Fears that the introduction of facial recognition and fingerprinting checks at Dover could disrupt travel to the summer Olympics in Paris next year have led to the EU delaying its implementation.
This move will be discussed in June by the EU. It would bring relief to transport and coach operators, who faced delays of up 14 hours trying to get to Calais at Easter. They also feared “pandemonium”, if fingerprinting was added to passport checks in Dover, Eurotunnel at Folkestone, and at the Eurostar Terminal in London.
Doug Bannister said that a repeat of or an escalation of congestion during Easter would be unacceptable.
After Brexit border police must “wet stamp passports” and verify that passengers are not overstaying.
At Easter, it took up to an hour for coaches to be processed.
Anthony Marett is the chair of UKCOA. He said, “Easter has been a perfect storm.” Coach travel was returning to a level not seen since before the pandemic. All the coaches were descending at once on a single infrastructure. It was chaos. He said: “If there are further delays caused by the checks, it will be a serious incident.”
The EU plans to introduce a new entry-exit system (EES), which will be implemented in November. Passengers would need to consent to having their fingerprints and facial images captured the first time they arrive on the continent. John Keefe said that the data collected, which includes any refusals to enter, will allow for a faster processing.
Eurotunnel & Dover have no space to expand and create zones for first-time EES registration.
“We are in favor of the move to electronic border posts, where data can be exchanged electronically and more information is shared before the border is opened. This is all to speed up the process. Keefe said that the problem is with the enrollment process.
The facial recognition technology that the EU proposes to use for checks after enrollment is a problem, he said. He said there was no guarantee that the scanners will work through tinted glasses, which are often found in rear-seat passenger window. In the event that they do not work, passengers will have to exit their vehicles, increasing safety concerns.
Keefe also expressed concern about mixed carloads. EU passport holders would not be subjected to the checks, but they would still be denied access to fast-track lanes if travelling with friends or family who hold British passports.
Bannister confirmed that the port has a good relationship with France and that there have been suggestions to move the fingerprinting centre to a place like Sevington, Kent.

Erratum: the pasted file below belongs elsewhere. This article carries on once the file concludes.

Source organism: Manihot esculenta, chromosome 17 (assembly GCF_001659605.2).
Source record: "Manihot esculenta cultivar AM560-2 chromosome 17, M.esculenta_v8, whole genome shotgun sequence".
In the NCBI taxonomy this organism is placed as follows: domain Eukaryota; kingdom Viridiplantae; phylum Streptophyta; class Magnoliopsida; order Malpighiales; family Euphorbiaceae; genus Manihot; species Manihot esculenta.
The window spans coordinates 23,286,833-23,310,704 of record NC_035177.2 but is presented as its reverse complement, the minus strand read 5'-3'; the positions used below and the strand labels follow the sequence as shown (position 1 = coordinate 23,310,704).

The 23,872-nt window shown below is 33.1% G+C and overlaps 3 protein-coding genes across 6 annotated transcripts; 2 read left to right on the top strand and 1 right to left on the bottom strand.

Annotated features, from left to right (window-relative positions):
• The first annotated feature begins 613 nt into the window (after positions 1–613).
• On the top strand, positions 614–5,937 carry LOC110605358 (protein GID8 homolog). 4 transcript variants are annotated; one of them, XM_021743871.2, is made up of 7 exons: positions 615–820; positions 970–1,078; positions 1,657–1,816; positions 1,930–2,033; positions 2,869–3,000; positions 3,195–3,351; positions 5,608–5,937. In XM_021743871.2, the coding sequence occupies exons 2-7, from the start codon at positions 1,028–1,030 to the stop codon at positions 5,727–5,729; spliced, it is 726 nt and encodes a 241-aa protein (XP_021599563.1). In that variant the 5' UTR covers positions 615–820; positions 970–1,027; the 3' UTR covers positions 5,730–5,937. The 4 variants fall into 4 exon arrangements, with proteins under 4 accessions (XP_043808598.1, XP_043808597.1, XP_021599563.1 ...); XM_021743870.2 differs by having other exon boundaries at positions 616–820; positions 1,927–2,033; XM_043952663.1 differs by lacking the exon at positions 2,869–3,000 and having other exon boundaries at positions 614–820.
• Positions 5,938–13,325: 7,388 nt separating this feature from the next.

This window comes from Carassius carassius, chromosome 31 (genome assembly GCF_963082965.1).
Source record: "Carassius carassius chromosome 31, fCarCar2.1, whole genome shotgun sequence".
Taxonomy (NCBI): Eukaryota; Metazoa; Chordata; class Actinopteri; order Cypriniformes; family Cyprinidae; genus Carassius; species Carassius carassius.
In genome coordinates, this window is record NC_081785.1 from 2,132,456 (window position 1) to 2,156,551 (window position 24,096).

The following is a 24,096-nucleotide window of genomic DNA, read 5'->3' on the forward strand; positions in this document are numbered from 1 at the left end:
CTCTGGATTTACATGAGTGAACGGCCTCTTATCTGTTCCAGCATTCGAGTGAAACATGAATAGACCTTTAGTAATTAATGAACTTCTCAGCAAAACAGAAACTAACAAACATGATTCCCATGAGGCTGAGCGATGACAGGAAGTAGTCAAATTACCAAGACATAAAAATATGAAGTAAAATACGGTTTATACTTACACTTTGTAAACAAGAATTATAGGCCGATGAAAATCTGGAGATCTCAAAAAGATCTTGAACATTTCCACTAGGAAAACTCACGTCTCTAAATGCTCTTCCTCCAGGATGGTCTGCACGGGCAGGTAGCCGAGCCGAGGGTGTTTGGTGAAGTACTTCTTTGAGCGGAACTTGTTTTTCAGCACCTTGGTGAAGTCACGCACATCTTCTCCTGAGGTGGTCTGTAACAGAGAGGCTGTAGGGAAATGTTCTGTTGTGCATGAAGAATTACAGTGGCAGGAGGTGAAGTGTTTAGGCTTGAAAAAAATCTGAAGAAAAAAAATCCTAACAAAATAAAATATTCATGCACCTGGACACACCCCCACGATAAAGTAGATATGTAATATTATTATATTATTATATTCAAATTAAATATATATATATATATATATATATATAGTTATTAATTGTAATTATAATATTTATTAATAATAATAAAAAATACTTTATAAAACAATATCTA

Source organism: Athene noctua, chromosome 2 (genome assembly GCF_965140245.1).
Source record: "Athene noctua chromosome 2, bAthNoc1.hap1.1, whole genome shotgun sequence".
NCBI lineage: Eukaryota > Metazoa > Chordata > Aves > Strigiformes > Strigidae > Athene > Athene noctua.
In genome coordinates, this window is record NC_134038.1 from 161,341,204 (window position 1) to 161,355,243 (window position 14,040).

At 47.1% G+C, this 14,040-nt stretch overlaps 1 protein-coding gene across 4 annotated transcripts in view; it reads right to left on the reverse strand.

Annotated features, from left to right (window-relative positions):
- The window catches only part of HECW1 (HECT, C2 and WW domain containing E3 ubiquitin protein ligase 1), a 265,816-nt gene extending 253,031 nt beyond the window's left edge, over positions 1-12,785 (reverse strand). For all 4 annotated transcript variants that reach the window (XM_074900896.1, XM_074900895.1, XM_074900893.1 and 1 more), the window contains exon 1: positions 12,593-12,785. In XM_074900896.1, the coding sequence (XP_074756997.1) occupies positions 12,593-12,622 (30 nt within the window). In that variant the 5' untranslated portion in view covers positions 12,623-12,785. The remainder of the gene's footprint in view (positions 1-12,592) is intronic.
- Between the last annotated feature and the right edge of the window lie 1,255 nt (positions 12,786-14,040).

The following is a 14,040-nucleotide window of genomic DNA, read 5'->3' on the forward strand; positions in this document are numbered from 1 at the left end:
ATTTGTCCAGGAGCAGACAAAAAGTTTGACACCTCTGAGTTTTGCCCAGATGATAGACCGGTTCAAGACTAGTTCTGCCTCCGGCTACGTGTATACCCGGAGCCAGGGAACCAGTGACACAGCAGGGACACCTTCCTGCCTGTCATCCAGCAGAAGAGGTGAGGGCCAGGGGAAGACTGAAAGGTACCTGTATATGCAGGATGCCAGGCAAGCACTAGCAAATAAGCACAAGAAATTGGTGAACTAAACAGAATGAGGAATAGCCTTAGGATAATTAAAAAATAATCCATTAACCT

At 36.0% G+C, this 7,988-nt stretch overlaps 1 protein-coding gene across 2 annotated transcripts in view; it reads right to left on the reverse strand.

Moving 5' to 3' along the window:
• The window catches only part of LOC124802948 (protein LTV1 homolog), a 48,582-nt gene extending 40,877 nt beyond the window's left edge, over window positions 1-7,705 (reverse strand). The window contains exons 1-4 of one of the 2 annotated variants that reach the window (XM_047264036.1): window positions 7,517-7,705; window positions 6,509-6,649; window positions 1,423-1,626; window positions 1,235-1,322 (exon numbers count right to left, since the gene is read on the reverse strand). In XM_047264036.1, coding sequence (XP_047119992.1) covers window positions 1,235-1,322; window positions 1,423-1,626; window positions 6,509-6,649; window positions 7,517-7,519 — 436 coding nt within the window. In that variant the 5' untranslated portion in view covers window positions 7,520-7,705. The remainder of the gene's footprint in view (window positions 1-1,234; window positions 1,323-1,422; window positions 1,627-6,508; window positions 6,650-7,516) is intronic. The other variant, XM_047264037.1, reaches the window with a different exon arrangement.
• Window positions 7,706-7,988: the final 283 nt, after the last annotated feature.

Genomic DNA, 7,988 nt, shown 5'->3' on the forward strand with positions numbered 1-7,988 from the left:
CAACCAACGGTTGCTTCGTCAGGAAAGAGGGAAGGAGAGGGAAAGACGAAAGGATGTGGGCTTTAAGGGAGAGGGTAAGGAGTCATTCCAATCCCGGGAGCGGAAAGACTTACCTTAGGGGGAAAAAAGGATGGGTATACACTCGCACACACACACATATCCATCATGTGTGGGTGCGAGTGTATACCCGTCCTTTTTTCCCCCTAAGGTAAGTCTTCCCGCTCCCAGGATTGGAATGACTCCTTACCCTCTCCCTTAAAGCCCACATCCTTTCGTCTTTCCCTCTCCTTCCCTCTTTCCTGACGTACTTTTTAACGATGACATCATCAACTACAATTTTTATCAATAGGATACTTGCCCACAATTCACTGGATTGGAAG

The Department for Transport has confirmed that the EU will have to amend its regulations in order to allow fingerprinting to be done off-site.
The lack of clarity about what data is captured at the UK exit point and how much could be uploaded home complicates the issue.
Bannister explained that “our modelling is all over the map, because with just a few small changes in variables it can go from manageable to unacceptable.” “Manageable” means peak times with queues between 45 and 90 minute. “I’d say it’s unacceptable if we get to that level of processing, where there are delays of 12 or 14.
Nichola Mallon is the head of Trade at Logistics UK. She said that the knock-on effects on the trade were a concern. Coach queues would stop trucks from boarding, and supermarket deliveries could be missed. “Our members are hoping that the introduction of the new system is delayed,” said she.
A spokesperson for the government said that it recently met with coach operators to discuss implementation of the new EU entry-exit system checks and is “working closely” with port authorities and France’s government to ensure passengers don’t experience unnecessary delays.
Bannister and Keefe stated that relations with French counterparts are good following Rishi Sunak’s March meeting with Emmanuel Macron, where the prime minister had praised “unprecedented collaboration” with France.
Sources say the EU is “not going to happen” despite its claims that it will introduce the new system in November 2023.
Sources at the meetings said that the only question was whether the enrolment would be delayed until the spring of 2024 or until the summer Olympics in Paris. We are waiting for confirmation at the EU meeting scheduled for 9 June that this will be pushed back until 2024.